Posted on: December 7, 2011 3:18 pm
Edited on: December 7, 2011 3:23 pm
On Sunday, Vancouver Canucks winger David Booth had one of his hits scrutinized, his collision with Flames goaltender Miikka Kiprusoff in Vancouver's win. He was eventually cleared despite a lot of similarities to the hit that got the Predators forward Jordin Tootoo a two-game ban.
A game later and now a hit against Booth is going to get the ol' Shanahan review.
Porter was given a five-minute major and game misconduct. Worse, though, is the fact that Booth appeared to have sustained a bad injury on the play. He limped his way off the ice with help, unable to put much pressure down on his injured leg. MRIs are scheduled for Wednesday to determine the severity of the injury. Hopefully for Booth, it's just a situation of a bruised knee cap.
The question now turns to how many games will he be given in the form of a suspension, if any?
Keep in mind that so far, Shanahan has issued suspensions or fines for a lot of different dangerous plays, but none of them have been kneeing. So there isn't a precedent to speak of for Shanny on this one. Actually, there is a precedent, it's that he hasn't done anything with it in the past. There was a previous kneeing incident this season featuring Ryan Whitney of the Oilers taking out Minnesota Wild forward Cal Clutterbuck. Nothing came of it.
They are both (referring to Porter's and Whitney's hits) dirty and, to me at least, are just about as bad as hits to the head. There is no place for this kind of play. I suppose you can argue that the kneeing is unintentional, but that's going to happen when you try and slide into the skater's path with bowed out legs.
If I were to venture a guess, I would say this like does not get Porter any additional punishment. Until I see an instance of kneeing being penalized by Shanahan, then I'll sing a different tune.
Posted on: December 4, 2011 11:44 pm
We had more goalies being run into on Sunday night. Of course it happened between two teams that don't like each other all that much (you could probably say that about any pair of Canadian teams).
On the play the Canucks' Jannik Hansen was driving to the net and being chased by Tom Kostopoulos. Both guys eventually go down and Kostopulous slid right into Karlsson who immediately began grabbing at what appeared to be his knee. Karlsson left the game after the hit and limped toward the locker room.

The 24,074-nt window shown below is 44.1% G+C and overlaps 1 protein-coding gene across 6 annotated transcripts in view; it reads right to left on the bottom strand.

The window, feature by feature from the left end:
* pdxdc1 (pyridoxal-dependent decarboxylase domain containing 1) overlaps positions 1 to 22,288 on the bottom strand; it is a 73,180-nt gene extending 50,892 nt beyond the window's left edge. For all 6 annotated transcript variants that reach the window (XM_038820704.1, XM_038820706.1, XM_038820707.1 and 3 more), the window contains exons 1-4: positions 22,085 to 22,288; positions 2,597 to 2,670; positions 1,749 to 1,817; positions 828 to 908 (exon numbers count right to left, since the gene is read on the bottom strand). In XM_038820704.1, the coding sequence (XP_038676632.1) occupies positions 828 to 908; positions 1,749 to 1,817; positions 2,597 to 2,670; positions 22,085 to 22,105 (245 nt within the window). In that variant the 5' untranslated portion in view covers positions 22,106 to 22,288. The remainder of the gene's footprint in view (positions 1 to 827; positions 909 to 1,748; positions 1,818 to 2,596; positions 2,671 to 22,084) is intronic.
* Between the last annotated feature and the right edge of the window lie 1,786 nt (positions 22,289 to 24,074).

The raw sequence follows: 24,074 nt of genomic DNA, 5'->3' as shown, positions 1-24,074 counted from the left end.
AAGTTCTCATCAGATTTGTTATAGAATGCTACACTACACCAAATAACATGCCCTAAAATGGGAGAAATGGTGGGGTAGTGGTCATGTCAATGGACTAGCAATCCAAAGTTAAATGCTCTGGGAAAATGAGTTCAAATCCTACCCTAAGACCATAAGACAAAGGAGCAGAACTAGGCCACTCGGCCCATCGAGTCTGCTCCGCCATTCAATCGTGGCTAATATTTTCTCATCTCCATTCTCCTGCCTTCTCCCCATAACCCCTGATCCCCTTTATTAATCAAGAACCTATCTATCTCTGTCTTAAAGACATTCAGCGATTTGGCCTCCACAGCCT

This was just an unfortunate accident, a little friendly fire. Seemed to be nothing more than a freak play leaving a player perhaps injured, we'll know more later how seriously.
But then Miikka Kiprusoff came on to relieve Karlsson and, wouldn't you know it, he was run into too.
This time the hit was actually levied by an opponent as David Booth tried to cross in front of the crease but was held up by Joe Piskula and was left with nowhere else to go. So he ran into Kiprusoff.
Of course, a melee ensued. The Flames were already being beat and lost a goalie from a hit, so they took exception to this one. Plus, it really didn't look good for Booth, who seemed to follow through the impact high. Granted, it looks worse than it was, but with the heightened sense of protection around the goalies right now, it will raise some eyebrows.
You just know that this will remain a hot topic until something is done about it. What, I'm not entirely sure. But there is a lot of clamoring for clarification of the rules if nothing else. Soon they will be protected with the same ferocity that we see in football with the quarterbacks.
Posted on: December 2, 2011 10:27 am
Edited on: December 2, 2011 4:46 pm
First, defenseman Willie Mitchell left the game after one shift. Just 51 seconds of ice time and his night was done. The team didn't disclose anything about the injury after the game other than the fact that Mitchell had a lower-body injury. I think right now 85 percent of injuries in hockey are being disclosed either as upper-body or lower-body injuries.
However it was the injury to Mike Richards that has caught everybody's attention. People were wondering if it will catch Brendan Shanahan's eye, too. The answer is no. The league viewed the hit as a body check that just happened to have contact with the head.
Late in the second period, Richards was by the side boards in the same part of the ice as the Panthers' Sean Bergenheim and the puck. You can guess that the two made some contact. After the hit from Bergenheim, Richards seemed dazed for a moment before trying to chase down Bergenheim for the rest of his shift.
Richards received a double-minor (slashing then roughing) and Bergenheim took a minor (roughing). But Bergenheim was not penalized for the initial hit. Jarret Stoll also took a roughing minor and the Panthers had a four-minute power play, on which they didn't score.